• J.O. said: “Sometimes just “free-flowing” conversations can lead to discoveries.”
      Really? Can you name even ONE such instance? (We need an example please). Or does your comment just sound as though it should be true?

      • Sandy carr says:

        Free speech is the point of public forums
        If your ideas are not robust enough to allow for free speech
        What is the point of having a public forum on the subject in the first place?

      • This is a moderated forum, but if you look through its history, you’ll see that there is a broad spectrum of commentary and theories. What I will not allow is a narrow but vocal viewpoint to skew things. Also, there is such a thing as junk science and in some cases, outright ignorance. If there is transparent and repeatable evidence out there, then I want to see it. But if somebody’s claims only consist of loudly repeating the claims of others, then I have no interest in it. You of course have free speech, on your own forum.

  7. J.O. says:

    I just became aware of Bernie’s comment to me from July. 17th. And in answer, we use this technique often at the company I manage. Sometimes just group talking about a certain problem leads to a very nice solution…and sometimes the solution is a combination of people’s ideas. So I’ve posted a link for Bernie on “Brainstorming”. And then I would ask Bernie, Why are you so hostile?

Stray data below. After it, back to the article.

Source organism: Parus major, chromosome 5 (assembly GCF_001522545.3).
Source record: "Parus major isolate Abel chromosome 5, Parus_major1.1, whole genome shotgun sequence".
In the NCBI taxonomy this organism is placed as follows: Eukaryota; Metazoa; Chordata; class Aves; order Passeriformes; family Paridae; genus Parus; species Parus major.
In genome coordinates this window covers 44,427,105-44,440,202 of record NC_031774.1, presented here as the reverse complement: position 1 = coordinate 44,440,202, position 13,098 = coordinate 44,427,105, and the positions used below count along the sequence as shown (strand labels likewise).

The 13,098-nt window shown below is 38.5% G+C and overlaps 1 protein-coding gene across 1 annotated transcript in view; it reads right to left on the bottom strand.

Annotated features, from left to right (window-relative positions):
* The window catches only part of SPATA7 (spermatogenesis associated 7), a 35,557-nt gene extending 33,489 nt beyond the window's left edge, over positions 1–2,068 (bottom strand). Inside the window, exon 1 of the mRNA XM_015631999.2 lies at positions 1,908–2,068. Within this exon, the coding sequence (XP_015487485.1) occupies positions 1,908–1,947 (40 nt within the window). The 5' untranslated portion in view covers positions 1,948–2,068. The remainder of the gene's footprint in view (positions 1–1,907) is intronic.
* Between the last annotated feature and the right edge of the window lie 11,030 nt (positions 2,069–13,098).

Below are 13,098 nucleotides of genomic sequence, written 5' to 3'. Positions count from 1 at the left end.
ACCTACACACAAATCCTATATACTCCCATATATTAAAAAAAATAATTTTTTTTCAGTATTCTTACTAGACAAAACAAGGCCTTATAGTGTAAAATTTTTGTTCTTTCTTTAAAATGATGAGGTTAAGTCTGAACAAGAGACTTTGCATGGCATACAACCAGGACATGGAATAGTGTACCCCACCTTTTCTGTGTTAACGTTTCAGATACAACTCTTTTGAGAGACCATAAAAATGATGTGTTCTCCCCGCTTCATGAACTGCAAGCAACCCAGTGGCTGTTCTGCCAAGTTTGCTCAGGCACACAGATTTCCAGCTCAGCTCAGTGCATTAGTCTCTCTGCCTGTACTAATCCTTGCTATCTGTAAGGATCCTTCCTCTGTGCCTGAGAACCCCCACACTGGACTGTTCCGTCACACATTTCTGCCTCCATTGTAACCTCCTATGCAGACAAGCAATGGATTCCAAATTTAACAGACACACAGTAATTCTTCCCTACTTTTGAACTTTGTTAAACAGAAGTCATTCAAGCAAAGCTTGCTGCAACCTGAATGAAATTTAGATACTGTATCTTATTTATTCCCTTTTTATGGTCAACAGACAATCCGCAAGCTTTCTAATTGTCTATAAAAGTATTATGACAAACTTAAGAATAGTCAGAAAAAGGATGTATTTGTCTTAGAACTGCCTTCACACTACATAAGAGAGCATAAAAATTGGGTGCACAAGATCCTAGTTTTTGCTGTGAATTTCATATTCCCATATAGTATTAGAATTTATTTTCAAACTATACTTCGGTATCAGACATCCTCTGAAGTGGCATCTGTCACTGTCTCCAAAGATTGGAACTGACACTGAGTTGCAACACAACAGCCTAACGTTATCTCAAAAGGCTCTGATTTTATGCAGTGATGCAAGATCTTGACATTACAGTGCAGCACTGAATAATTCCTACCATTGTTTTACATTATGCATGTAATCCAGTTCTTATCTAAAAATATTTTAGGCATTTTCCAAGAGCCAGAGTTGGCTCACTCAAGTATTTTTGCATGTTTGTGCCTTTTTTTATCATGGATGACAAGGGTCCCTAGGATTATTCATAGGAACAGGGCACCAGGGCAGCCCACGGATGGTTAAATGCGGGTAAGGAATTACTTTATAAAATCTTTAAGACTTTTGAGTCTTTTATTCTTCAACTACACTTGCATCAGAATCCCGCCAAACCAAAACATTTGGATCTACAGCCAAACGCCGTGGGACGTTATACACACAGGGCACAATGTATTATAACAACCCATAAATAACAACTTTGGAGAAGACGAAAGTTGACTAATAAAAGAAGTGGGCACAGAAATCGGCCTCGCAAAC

• From what I’ve seen, Bernie is an expert at brainstorming. But you see, in the academic environment – especially in the physical sciences – brainstorming can be a rough and ready arena. Science is never settled until transparent and repeatable experiments match the outcomes that follow logically from theory. If anybody wants to lay a trump card on the table, present the results of an experiment so we can evaluate it. Until then, as long as commentary doesn’t get personal or disrespectful, I want there to be sharp and on-topic discussions of topics here. And keep in mind that there is such a thing as established science, and Bernie’s expertise in his field is a valuable asset to this forum.

    • I said: Bernie Hutchins JULY 17, 2018 AT 12:43 PM
      J.O. said: “Sometimes just “free-flowing” conversations can lead to discoveries.”
      Really? Can you name even ONE such instance? (We need an example please). Or does your comment just sound as though it should be true?
      J.O. AUGUST 7, 2018 AT 2:15 PM SAID IN PART: “ . . . . I just felt like his response was on the rude side. . . . . “
      I did not intend any offense. It was a sincere question (I even said “please”) intended to get a better idea of what you meant by “free-flowing” conversations”. If you had in mind, perhaps, Einstein, Godel, and Dyson standing around a blackboard, that would be one view (valid). If you were subscribing to a view of science AS DEMOCRACY that would be something else (invalid). Do we disagree?

      • J.O. says:

        Hey Bernie,